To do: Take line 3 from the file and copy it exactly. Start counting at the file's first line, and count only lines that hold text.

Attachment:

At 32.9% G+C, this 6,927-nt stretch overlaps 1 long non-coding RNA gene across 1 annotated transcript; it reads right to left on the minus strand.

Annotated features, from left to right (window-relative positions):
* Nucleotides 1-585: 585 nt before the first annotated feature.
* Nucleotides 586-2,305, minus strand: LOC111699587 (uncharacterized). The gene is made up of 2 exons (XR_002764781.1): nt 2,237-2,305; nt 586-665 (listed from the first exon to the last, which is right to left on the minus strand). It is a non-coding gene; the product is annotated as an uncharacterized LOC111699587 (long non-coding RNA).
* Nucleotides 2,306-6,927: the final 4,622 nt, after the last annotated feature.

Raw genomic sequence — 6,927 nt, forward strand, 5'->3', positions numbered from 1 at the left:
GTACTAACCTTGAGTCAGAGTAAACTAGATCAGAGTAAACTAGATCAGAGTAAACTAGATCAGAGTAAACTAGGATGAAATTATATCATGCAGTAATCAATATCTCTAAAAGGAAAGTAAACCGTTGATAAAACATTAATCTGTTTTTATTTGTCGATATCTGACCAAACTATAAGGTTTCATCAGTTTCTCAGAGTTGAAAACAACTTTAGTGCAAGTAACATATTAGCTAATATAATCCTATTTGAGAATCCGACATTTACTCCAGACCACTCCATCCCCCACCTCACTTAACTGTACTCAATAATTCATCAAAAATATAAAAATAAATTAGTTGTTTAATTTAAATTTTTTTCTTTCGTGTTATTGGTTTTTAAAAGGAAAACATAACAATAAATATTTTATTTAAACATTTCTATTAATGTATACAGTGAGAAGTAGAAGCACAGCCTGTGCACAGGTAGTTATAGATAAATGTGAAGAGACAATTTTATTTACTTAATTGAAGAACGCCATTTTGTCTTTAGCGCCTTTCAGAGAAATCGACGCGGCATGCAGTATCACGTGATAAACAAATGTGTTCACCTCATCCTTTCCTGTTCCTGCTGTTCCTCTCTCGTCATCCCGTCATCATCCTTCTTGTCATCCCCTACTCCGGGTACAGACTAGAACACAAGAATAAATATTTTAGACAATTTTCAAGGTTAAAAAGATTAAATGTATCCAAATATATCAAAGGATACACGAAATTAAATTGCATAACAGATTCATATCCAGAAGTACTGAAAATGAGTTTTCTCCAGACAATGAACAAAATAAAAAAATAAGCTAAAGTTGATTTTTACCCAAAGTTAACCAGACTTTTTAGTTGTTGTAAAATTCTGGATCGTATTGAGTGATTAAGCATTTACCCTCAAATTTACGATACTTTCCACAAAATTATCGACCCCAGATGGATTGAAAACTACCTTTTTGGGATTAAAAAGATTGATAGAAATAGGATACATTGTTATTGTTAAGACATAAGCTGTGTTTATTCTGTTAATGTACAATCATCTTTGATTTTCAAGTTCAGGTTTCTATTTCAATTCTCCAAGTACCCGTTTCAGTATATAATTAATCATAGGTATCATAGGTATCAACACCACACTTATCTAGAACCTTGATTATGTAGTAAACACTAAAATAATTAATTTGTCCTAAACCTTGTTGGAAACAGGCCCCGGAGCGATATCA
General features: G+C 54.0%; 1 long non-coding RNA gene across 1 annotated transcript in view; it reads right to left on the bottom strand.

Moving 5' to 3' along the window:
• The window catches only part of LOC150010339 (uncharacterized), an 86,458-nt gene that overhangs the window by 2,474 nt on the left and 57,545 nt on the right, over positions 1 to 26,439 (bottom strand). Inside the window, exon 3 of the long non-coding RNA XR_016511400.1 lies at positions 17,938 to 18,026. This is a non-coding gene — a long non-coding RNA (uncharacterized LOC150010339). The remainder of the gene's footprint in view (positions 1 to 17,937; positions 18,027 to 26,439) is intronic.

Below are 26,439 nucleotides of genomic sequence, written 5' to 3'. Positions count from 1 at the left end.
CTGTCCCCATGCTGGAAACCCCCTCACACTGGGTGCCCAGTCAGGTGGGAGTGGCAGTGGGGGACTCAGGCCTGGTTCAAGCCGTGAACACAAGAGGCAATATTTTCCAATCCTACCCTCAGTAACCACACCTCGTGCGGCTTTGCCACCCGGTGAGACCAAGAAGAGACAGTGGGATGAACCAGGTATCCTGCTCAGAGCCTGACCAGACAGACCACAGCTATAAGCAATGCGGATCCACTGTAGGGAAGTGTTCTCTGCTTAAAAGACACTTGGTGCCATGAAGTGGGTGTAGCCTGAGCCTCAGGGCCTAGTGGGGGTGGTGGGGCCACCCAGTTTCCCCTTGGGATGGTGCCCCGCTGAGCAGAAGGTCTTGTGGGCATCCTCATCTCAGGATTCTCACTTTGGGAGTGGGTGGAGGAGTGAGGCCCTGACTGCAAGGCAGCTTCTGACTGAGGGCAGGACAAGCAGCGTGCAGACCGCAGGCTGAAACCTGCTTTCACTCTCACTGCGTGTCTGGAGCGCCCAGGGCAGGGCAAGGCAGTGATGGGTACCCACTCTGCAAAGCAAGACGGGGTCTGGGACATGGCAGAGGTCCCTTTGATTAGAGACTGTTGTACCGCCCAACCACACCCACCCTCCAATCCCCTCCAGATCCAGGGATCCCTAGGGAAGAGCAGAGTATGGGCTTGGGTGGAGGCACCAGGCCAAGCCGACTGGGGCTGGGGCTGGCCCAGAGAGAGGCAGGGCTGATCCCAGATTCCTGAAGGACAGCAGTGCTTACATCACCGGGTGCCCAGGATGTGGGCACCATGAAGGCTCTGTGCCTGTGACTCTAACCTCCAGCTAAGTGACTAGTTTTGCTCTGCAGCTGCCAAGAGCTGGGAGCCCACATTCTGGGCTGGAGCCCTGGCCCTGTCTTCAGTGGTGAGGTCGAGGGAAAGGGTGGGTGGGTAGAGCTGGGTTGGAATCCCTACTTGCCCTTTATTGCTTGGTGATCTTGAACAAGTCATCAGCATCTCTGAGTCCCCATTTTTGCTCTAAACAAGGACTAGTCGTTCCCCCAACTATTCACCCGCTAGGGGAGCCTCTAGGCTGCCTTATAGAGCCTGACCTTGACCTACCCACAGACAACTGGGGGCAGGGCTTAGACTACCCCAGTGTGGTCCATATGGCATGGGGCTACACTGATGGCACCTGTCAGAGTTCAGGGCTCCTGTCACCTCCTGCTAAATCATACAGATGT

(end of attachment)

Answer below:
* Nucleotides 1-585: 585 nt before the first annotated feature.